Graphic by Haley Morkert.
CAITLIN SEGRAVES | STAFF REPORTER | firstname.lastname@example.org
Ugh. It’s the end of a long week during a very cold winter, and all you want to do is get it on with your boo thang. All of a sudden, your roommate comes knocking. Even though you just want to enjoy sexy time with your partner, you’re finding yourself in the middle of a wonky love triangle: yourself, your partner and that other person you share your room with.
It can be tricky enough just sharing a bedroom with someone — especially a stranger — but adding a romantic partner into the mix can make it real complicated, real fast. I talked about how to communicate boundaries with your roommate and your partner when it comes to sexy times with Jules Arthur-Grable, Butler’s sexual assault response and prevention specialist. She broke down why this can be a tricky situation.
“You have to consider your partner’s feelings, and you have to spend time with your partner to make sure that you’re moving along at whatever pace feels comfortable for the both of you,” Arthur-Grable said. “But, you also need to consider the feelings of your roommates because they might not want to watch you make out with your partner for three hours, just a thought.”
I think that’s fair; you may want to consider not making out with anyone in front of your roommate. That’s a pretty good rule of thumb. Furthermore, if you’re the person with a significant other, you should be aware of the impact of your partner’s presence on your roommate. Arthur-Grable gives us a great example of the roommate’s perspective.
“For example, if you’re in your room with your roommate, you might be comfortable wearing your pajamas, but when your roommate’s partner comes over, you might be less comfortable in your pajamas and you might feel like you need to put on a sweatshirt or wear real clothes,” Arthur-Grable said. “So you might feel like you can’t be yourself in your own space, which can be really frustrating.”
While you can’t control how your roommate feels around your partner, you should be sensitive to them and respect their privacy and any discomfort they might be feeling. You wouldn’t want to feel uncomfortable in your own space, so why would you be okay with putting your roommate in that situation?
Of course, the first step to approaching this situation is just to communicate. Before either roommate brings a partner over, consider setting boundaries. Take this opportunity to explain if you’re okay with your roommates’ partner coming over to study, coming over to cuddle and watch TV or staying the night.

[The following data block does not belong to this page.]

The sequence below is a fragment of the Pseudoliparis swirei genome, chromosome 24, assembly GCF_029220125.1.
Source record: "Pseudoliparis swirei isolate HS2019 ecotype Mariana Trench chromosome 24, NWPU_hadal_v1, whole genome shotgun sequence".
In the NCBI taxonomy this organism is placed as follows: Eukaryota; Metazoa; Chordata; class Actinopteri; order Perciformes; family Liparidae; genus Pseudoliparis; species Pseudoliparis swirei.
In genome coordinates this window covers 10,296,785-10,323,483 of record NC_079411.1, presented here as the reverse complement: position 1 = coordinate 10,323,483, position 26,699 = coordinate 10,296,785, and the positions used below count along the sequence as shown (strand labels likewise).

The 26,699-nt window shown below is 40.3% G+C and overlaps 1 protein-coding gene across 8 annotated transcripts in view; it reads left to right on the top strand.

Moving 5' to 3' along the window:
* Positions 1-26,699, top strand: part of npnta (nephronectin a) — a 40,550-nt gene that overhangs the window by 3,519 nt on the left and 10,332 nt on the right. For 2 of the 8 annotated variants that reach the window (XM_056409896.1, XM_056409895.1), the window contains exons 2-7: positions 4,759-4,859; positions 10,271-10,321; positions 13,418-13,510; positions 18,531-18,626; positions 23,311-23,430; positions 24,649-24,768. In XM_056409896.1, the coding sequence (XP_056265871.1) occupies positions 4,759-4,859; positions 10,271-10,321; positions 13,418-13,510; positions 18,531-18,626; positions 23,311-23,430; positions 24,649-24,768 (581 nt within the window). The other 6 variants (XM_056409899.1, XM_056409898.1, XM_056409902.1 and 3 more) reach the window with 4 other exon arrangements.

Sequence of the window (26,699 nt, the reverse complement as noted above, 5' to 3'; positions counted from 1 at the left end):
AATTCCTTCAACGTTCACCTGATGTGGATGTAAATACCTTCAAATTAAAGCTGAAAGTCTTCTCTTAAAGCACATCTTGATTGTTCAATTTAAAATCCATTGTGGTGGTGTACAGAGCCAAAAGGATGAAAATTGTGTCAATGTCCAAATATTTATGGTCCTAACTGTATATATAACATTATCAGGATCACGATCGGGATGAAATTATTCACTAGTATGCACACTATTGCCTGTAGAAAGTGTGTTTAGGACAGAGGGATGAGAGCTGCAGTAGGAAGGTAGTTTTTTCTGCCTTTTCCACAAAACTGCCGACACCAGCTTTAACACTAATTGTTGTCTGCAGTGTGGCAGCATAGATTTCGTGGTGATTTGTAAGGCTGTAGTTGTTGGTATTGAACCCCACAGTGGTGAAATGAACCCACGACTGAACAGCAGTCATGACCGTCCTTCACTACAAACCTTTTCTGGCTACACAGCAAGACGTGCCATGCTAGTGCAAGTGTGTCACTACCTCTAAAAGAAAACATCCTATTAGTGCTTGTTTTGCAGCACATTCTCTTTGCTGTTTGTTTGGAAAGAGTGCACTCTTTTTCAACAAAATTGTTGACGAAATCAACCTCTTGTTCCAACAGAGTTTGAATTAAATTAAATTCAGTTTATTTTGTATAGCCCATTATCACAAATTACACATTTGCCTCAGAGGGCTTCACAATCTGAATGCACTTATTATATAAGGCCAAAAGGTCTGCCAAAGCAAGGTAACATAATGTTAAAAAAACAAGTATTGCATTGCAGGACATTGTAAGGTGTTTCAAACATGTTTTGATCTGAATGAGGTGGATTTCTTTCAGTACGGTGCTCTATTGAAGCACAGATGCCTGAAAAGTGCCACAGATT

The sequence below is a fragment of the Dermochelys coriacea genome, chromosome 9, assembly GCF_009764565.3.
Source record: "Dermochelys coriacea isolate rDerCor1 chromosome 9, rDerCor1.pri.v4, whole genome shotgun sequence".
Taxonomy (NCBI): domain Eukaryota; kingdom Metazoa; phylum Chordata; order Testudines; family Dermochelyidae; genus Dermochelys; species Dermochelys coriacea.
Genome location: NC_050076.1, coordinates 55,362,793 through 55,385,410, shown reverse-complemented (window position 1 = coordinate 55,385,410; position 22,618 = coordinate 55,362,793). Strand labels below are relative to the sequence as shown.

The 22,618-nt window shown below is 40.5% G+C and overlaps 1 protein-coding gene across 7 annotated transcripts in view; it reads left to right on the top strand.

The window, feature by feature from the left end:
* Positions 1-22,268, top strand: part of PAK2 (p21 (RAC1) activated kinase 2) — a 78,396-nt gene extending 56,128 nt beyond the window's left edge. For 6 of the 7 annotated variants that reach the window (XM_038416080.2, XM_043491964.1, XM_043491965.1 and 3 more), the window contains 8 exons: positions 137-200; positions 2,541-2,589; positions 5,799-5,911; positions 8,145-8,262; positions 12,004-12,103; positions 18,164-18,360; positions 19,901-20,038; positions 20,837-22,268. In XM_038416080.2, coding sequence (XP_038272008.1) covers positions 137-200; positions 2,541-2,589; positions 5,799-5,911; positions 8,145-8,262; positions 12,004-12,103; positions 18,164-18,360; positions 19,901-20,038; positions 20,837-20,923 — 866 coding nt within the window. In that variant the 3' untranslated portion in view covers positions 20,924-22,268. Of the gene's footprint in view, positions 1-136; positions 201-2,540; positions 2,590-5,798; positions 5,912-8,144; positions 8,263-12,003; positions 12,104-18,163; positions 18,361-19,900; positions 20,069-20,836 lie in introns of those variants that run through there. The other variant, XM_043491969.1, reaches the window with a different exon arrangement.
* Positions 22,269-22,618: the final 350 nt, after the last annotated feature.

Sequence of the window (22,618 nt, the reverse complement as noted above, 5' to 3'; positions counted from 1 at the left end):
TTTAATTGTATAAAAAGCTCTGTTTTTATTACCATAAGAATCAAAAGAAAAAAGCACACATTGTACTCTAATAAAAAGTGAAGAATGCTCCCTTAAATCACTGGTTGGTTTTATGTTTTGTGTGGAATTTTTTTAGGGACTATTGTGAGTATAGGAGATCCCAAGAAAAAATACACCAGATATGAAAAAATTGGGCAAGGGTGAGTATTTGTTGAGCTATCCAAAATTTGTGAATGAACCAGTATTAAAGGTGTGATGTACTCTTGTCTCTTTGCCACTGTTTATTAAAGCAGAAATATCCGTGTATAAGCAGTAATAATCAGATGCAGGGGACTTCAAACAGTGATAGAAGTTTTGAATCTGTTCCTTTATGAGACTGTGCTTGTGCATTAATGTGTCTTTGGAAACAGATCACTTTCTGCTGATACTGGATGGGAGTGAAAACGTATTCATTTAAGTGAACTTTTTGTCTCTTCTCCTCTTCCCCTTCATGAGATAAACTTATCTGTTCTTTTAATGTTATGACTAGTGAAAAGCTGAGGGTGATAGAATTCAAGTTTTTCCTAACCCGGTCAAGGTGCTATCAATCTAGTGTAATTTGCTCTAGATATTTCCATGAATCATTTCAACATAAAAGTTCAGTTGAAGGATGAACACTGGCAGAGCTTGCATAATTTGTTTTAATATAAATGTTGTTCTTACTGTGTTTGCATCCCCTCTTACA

In the second conversation, explain to your partner what boundaries you and your roommate have set. Even if it’s disappointing, it’s not something you — as the partner — should try to pressure to change.
“That is the boundary that has already been discussed pre-you.” Arthur-Grables said. “You need to respect them, if you don’t like them, it’s not up to you to pressure your partner into changing the rules. There needs to be that constant communication going back and forth, and if somebody says no, whether it’s the roommate, person, or partner, that’s the end of it.”
While it may be frustrating to not have the alone time you want, it just opens up an avenue of other opportunities you and your partner can explore. It may be limiting right now, but boundaries are not to be pushed. They can change if everyone is on the same page, but again, it all needs to be consensual.
So sexy time with a partner can be tricky, but what if you want some sexy alone-time… with yourself?
First of all, can we finally normalize masturbation? The amount of science behind the positive benefits of self-pleasure for both people with penises and people with vaginas is incredible, and there is absolutely nothing wrong with enjoying your own body. But, having a roommate can turn masturbation into a tricky situation — instead of a sticky situation.
The key to having solo sexy time while also having a roommate is based on consent. Shocker, right? You have to communicate with your roommate about what level of comfort they have with being present if you want to engage in those kinds of activities. Are they cool with you flying solo when they’re in the room? If so, are they okay with seeing it or hearing it? It could be an awkward conversation, but it is so important to talk about it.
“Having that conversation and normalizing the behavior is going to be a slow process, but it is something that we can do,” Arthur-Grable said. “But it starts internally, you have to be okay with it yourself before you can start talking about it with others.”
So maybe you aren’t ready to have that conversation at all, and that’s okay! But then you can’t assume your roommate is cool with seeing or hearing you masturbate.
If you have the room to yourself — try to be conscientious of how loud your activities are. Randos walking past your room have not consented to hearing anything, and I’m sure it wouldn’t be in your best interest to have an entire floor of your residence hall hearing you scratching that itch, if you know what I mean.
“Yes, just don’t masturbate loudly.” Arthur-Grables said, “Just be quiet about it. Hey students at Butler, please masturbate quietly, thanks, bye.”
If your roommate can accompany you with any adult activities, that might make these conversations a bit easier. Wink wink.
Lastly, let me remind you that consent is everywhere! It’s in our daily conversations: when we plan, make agreements or have discussions. Consent is a huge aspect of communication; it’s about respecting the other person. Consent is not limited to sex! As a fun game, try to notice how often you base your decisions and actions on consent in your daily life, you might be surprised.
Please feel free to email me if you have any topics you would like me to cover in a “Consent with Caitlin” or if you have any fun alternatives to the word masturbation and self-pleasure. I would absolutely love to hear them!